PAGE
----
I recently picked up a catalogue in a shop that I’m very attached to, which featured a squirrel (need I mention my attachment to squirrels?) and a mysterious phrase ‘Taking the biscuit‘ on its cover. I thought I should perhaps investigate the meaning of this biscuit phrase, but was too lazy. However, I came across this phrase again a few days later and there was no place for laziness any more.
According to Cambridge Dictionaries Online ‘you say that something or someone (really) takes the biscuit when they have done something that you find extremely annoying or surprising’.
To shed a bit more light on its usage here are a few examples:
– And you say she’s opening your letters now? Oh, that really takes the biscuit! (Cambridge Dictionaries Online)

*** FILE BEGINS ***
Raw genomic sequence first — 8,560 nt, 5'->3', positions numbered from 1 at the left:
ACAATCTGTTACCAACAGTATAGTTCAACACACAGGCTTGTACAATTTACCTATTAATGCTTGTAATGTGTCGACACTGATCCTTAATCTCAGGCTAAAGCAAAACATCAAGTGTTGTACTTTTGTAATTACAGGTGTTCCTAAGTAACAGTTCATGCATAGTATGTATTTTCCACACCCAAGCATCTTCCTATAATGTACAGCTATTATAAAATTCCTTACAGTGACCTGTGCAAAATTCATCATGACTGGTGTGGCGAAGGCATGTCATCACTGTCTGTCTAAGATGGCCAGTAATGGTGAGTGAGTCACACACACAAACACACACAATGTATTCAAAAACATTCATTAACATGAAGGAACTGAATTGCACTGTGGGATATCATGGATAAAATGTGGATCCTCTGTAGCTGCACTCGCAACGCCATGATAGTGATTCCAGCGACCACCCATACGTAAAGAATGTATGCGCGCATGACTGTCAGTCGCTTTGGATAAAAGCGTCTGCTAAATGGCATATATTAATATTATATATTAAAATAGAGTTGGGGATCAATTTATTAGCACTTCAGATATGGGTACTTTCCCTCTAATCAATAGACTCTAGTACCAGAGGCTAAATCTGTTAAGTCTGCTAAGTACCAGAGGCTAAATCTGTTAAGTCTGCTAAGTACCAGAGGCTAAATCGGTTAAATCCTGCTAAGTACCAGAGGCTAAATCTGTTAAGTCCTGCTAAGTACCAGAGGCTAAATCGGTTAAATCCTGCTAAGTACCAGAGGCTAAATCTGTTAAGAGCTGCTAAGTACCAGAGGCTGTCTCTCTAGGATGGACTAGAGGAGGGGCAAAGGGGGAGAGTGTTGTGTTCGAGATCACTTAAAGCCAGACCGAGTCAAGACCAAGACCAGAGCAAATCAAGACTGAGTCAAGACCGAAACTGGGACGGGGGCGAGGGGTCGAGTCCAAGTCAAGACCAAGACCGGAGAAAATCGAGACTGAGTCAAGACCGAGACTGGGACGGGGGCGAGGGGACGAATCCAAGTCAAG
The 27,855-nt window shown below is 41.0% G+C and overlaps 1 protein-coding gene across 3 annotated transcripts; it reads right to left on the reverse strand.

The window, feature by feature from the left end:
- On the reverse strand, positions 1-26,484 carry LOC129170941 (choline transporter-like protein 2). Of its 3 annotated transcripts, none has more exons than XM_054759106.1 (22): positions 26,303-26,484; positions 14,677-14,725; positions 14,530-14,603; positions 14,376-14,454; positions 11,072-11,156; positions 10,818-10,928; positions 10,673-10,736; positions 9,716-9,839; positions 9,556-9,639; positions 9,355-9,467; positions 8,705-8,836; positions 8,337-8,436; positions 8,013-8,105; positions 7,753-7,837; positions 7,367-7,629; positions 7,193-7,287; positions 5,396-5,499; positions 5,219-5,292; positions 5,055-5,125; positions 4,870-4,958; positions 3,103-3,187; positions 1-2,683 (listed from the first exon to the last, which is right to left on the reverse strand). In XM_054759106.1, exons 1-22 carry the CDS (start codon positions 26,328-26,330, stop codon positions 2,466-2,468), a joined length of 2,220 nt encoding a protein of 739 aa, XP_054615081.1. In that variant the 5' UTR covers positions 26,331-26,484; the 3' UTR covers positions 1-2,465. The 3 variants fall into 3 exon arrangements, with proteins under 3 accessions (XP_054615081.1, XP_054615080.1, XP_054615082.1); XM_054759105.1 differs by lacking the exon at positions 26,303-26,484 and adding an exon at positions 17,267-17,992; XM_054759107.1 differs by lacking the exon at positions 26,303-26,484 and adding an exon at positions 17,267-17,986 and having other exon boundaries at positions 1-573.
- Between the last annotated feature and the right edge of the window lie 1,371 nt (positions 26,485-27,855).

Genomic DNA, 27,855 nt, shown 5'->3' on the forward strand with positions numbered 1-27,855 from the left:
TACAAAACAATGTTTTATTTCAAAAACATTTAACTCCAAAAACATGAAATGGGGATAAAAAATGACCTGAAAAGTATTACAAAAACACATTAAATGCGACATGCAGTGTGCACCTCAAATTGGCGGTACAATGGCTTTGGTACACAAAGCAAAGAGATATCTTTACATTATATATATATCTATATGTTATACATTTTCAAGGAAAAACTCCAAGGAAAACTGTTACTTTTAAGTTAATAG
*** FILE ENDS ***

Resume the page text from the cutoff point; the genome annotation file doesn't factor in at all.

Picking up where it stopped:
– Did you think that it was only in Victorian England that debtors were forced into the workhouse? Think again. This week a leaked letter revealed that Greece’s eurozone creditors are demanding a six-day week as a condition of the latest bailout. Of all the far-out ideas for solving the Greek crisis, this one surely takes the biscuit (The Guardian).
– The most populous country, Uzbekistan, is perhaps the most repressive. Torture is widespread. In 2005 in Andijan, Uzbek soldiers fired on protesters, killing hundreds if not thousands of them. For a mix of secrecy and repression, however, Turkmenistan takes the biscuit (The Economist).
– When it comes to new designs for mobile phones, the model announced last week by a start-up based in Scottsdale, Arizona, really takes the biscuit. Shaped like a bone, it operates only as a speakerphone, picks up automatically when called, is mounted on a red strap for wearing around the neck, and is labelled with a large paw—because the PetsCell, as it is called, is a mobile phone for dogs (The Economist).